In addition to myriad health benefits, meditation also changes the shape and size of the gray matter in our brain. With a regular practice, the areas of the brain connected to learning and memory become enhanced and more dense over time. Better yet, there's plenty of evidence that shows a decrease of gray matter in the parts of the brain that are associated with fear and anxiety. Avid meditators also produce more antibodies to help fight the flu, so there's no better time like the present to get started in your practice.
And what's all the buzz about telomeres these days, anyway? Well, science suggests that a regular meditation practice can help lower our stress levels, thus increasing the length of our telomeres — the protective structures at the end of our chromosomes. When telomeres become shortened, we are more susceptible to disease such as cancer, diabetes and heart disease.
Confused? The folks at AsapSCIENCE make it easy for us in this fun video on "The Scientific Power Of Meditation." In a few short minutes, you'll quickly learn that not only does meditation keep our cells youthful and our telomeres at optimal levels, but will also improve our memory, heighten self-awareness and make us better at goal setting. And yes, meditation can even reduce the signs of aging.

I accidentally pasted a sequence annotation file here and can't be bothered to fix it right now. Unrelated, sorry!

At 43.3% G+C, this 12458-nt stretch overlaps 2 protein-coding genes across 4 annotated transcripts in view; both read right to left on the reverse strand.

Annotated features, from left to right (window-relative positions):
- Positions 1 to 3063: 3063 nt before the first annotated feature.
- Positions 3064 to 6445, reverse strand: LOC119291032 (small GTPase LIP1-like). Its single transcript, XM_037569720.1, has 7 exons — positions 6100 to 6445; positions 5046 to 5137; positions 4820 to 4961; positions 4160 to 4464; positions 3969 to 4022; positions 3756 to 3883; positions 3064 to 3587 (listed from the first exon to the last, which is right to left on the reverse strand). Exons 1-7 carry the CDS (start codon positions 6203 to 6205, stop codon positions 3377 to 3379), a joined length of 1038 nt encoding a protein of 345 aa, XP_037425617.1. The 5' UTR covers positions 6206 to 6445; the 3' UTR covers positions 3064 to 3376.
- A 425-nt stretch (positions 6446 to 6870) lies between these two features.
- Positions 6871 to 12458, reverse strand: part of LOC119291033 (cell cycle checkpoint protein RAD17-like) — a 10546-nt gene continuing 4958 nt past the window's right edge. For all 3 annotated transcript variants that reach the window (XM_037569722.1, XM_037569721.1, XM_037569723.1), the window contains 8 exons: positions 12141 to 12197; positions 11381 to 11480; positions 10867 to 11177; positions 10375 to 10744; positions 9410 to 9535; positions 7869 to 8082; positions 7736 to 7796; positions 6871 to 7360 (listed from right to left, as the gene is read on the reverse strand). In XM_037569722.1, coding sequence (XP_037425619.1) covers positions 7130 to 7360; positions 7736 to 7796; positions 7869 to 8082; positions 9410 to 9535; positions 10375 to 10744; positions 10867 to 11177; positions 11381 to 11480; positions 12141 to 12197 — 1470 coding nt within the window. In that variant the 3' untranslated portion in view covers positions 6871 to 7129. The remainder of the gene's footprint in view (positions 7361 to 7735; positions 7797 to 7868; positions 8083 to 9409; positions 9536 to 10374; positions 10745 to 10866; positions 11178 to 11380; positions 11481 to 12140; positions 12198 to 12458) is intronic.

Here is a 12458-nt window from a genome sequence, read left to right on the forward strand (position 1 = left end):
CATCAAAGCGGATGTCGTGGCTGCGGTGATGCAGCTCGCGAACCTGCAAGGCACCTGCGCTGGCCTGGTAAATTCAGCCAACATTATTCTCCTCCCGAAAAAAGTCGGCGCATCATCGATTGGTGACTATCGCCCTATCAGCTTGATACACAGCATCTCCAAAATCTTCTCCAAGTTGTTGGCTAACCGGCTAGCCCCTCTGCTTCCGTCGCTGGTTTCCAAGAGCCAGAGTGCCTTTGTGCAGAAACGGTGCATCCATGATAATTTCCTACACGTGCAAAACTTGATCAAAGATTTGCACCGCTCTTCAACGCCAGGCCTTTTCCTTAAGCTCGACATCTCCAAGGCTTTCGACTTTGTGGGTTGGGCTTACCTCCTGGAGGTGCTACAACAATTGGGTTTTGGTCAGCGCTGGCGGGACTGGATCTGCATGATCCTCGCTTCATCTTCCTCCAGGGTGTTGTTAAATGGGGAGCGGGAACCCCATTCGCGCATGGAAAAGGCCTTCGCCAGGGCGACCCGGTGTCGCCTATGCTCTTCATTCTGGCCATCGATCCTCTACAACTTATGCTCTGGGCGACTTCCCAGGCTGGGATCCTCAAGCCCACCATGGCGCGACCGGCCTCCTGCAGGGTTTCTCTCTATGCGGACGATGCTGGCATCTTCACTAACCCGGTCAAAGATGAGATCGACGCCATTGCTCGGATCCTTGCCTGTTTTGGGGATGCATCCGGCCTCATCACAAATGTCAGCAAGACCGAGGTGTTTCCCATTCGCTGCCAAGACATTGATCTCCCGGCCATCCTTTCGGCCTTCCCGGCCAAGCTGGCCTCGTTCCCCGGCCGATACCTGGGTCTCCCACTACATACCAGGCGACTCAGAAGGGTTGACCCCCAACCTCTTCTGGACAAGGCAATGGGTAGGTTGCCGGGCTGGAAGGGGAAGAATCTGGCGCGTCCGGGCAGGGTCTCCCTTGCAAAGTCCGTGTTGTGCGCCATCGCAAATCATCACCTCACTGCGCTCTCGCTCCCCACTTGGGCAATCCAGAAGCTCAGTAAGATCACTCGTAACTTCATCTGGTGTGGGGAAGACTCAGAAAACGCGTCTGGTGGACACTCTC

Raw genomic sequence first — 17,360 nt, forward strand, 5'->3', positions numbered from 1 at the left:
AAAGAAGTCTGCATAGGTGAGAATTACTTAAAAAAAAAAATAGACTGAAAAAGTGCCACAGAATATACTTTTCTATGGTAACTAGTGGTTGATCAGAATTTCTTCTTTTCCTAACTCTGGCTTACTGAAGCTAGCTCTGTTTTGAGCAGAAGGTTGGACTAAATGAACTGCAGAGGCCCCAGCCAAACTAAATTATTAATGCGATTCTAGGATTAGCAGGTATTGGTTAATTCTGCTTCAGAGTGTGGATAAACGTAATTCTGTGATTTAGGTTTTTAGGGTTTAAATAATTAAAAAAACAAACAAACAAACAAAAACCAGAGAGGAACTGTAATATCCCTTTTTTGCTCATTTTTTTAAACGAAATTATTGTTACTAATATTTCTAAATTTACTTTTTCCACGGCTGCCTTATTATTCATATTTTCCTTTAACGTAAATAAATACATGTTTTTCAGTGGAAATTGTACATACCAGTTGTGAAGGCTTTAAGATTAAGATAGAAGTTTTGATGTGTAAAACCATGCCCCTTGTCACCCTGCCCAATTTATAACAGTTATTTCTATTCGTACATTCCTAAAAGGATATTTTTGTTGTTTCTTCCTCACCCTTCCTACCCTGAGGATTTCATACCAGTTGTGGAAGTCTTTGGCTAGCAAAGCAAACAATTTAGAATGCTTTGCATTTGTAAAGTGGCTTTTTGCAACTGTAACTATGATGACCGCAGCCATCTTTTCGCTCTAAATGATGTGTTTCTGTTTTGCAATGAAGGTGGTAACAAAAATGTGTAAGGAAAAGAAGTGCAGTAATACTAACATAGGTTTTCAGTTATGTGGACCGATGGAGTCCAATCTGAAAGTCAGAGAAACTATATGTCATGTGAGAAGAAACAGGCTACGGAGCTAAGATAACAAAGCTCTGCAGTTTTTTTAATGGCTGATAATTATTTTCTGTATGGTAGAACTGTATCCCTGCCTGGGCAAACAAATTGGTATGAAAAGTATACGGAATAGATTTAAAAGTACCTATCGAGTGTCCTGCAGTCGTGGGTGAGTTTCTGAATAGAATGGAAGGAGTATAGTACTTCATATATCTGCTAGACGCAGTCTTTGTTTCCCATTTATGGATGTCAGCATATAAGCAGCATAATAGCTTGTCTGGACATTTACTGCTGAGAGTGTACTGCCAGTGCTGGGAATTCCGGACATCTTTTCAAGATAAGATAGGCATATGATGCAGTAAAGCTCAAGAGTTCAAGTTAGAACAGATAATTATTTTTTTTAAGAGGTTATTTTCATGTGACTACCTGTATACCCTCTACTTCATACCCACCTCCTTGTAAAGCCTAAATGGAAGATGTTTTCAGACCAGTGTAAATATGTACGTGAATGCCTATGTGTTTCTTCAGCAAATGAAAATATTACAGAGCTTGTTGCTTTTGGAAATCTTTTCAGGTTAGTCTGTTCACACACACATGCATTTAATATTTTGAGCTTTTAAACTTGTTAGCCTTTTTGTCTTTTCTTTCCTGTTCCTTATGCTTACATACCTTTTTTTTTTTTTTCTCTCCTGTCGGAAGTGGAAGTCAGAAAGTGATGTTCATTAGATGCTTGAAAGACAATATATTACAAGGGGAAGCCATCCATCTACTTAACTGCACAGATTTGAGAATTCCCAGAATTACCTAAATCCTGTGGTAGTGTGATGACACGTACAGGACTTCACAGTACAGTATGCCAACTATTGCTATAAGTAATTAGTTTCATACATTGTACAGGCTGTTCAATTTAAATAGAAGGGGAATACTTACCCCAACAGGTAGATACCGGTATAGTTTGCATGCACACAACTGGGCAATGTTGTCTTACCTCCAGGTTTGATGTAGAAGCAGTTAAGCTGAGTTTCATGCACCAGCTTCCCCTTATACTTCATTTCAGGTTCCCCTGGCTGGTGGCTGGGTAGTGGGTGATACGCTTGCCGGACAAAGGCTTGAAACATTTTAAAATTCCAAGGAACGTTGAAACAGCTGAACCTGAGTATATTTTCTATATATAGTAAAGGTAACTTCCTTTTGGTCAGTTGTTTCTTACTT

Still not convinced? Studies conducted on Buddhist monks showed a greater increase of gray matter in the region of the brain associated with empathy, even more so than western meditators. In other words: more meditation makes you a more compassionate human being. And who wouldn't want that?